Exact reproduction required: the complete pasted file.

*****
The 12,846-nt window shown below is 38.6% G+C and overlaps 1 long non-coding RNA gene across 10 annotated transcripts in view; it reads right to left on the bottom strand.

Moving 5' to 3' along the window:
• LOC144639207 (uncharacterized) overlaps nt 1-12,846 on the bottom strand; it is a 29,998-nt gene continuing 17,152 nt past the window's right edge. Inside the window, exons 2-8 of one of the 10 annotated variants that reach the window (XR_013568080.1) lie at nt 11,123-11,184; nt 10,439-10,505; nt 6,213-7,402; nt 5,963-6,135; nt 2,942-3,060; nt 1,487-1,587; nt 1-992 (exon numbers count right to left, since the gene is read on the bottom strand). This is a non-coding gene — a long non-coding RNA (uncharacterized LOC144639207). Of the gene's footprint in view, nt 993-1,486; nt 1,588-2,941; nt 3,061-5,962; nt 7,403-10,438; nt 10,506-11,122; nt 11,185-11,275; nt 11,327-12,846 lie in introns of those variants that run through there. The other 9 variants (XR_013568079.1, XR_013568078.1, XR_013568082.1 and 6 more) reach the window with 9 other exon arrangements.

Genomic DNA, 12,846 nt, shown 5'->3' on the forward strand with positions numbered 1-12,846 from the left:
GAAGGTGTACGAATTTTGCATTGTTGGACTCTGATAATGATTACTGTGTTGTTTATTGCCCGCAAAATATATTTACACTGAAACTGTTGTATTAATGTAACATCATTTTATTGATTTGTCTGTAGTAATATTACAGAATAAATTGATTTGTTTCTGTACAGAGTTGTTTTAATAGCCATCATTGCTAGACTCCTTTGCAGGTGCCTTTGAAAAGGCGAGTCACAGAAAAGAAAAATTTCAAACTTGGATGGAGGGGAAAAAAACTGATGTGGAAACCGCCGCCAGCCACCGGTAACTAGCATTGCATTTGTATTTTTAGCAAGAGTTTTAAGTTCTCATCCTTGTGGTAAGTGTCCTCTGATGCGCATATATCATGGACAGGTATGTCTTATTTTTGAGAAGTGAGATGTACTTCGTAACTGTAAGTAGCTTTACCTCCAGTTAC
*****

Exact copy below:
The 12,846-nt window shown below is 38.6% G+C and overlaps 1 long non-coding RNA gene across 10 annotated transcripts in view; it reads right to left on the bottom strand.

Moving 5' to 3' along the window:
• LOC144639207 (uncharacterized) overlaps nt 1-12,846 on the bottom strand; it is a 29,998-nt gene continuing 17,152 nt past the window's right edge. Inside the window, exons 2-8 of one of the 10 annotated variants that reach the window (XR_013568080.1) lie at nt 11,123-11,184; nt 10,439-10,505; nt 6,213-7,402; nt 5,963-6,135; nt 2,942-3,060; nt 1,487-1,587; nt 1-992 (exon numbers count right to left, since the gene is read on the bottom strand). This is a non-coding gene — a long non-coding RNA (uncharacterized LOC144639207). Of the gene's footprint in view, nt 993-1,486; nt 1,588-2,941; nt 3,061-5,962; nt 7,403-10,438; nt 10,506-11,122; nt 11,185-11,275; nt 11,327-12,846 lie in introns of those variants that run through there. The other 9 variants (XR_013568079.1, XR_013568078.1, XR_013568082.1 and 6 more) reach the window with 9 other exon arrangements.

Genomic DNA, 12,846 nt, shown 5'->3' on the forward strand with positions numbered 1-12,846 from the left:
GAAGGTGTACGAATTTTGCATTGTTGGACTCTGATAATGATTACTGTGTTGTTTATTGCCCGCAAAATATATTTACACTGAAACTGTTGTATTAATGTAACATCATTTTATTGATTTGTCTGTAGTAATATTACAGAATAAATTGATTTGTTTCTGTACAGAGTTGTTTTAATAGCCATCATTGCTAGACTCCTTTGCAGGTGCCTTTGAAAAGGCGAGTCACAGAAAAGAAAAATTTCAAACTTGGATGGAGGGGAAAAAAACTGATGTGGAAACCGCCGCCAGCCACCGGTAACTAGCATTGCATTTGTATTTTTAGCAAGAGTTTTAAGTTCTCATCCTTGTGGTAAGTGTCCTCTGATGCGCATATATCATGGACAGGTATGTCTTATTTTTGAGAAGTGAGATGTACTTCGTAACTGTAAGTAGCTTTACCTCCAGTTAC